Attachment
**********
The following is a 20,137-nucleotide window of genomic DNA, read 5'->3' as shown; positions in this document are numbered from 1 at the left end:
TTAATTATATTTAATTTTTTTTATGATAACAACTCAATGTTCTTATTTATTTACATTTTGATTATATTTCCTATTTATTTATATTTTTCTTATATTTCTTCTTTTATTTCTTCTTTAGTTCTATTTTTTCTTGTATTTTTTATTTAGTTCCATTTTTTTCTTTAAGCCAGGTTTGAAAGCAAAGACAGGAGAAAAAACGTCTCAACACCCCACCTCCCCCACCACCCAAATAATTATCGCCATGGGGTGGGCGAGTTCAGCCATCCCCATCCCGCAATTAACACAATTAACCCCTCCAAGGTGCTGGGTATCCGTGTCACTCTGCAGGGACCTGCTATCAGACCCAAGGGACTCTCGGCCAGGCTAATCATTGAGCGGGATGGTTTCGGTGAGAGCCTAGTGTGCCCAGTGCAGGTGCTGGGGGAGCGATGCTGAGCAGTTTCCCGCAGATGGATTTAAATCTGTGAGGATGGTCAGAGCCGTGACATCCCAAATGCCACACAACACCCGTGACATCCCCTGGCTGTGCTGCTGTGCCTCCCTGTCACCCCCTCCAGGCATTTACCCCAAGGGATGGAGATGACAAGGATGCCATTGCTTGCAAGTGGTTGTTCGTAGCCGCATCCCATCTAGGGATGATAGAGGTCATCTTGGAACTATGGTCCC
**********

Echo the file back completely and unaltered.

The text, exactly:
The following is a 20,137-nucleotide window of genomic DNA, read 5'->3' as shown; positions in this document are numbered from 1 at the left end:
TTAATTATATTTAATTTTTTTTATGATAACAACTCAATGTTCTTATTTATTTACATTTTGATTATATTTCCTATTTATTTATATTTTTCTTATATTTCTTCTTTTATTTCTTCTTTAGTTCTATTTTTTCTTGTATTTTTTATTTAGTTCCATTTTTTTCTTTAAGCCAGGTTTGAAAGCAAAGACAGGAGAAAAAACGTCTCAACACCCCACCTCCCCCACCACCCAAATAATTATCGCCATGGGGTGGGCGAGTTCAGCCATCCCCATCCCGCAATTAACACAATTAACCCCTCCAAGGTGCTGGGTATCCGTGTCACTCTGCAGGGACCTGCTATCAGACCCAAGGGACTCTCGGCCAGGCTAATCATTGAGCGGGATGGTTTCGGTGAGAGCCTAGTGTGCCCAGTGCAGGTGCTGGGGGAGCGATGCTGAGCAGTTTCCCGCAGATGGATTTAAATCTGTGAGGATGGTCAGAGCCGTGACATCCCAAATGCCACACAACACCCGTGACATCCCCTGGCTGTGCTGCTGTGCCTCCCTGTCACCCCCTCCAGGCATTTACCCCAAGGGATGGAGATGACAAGGATGCCATTGCTTGCAAGTGGTTGTTCGTAGCCGCATCCCATCTAGGGATGATAGAGGTCATCTTGGAACTATGGTCCC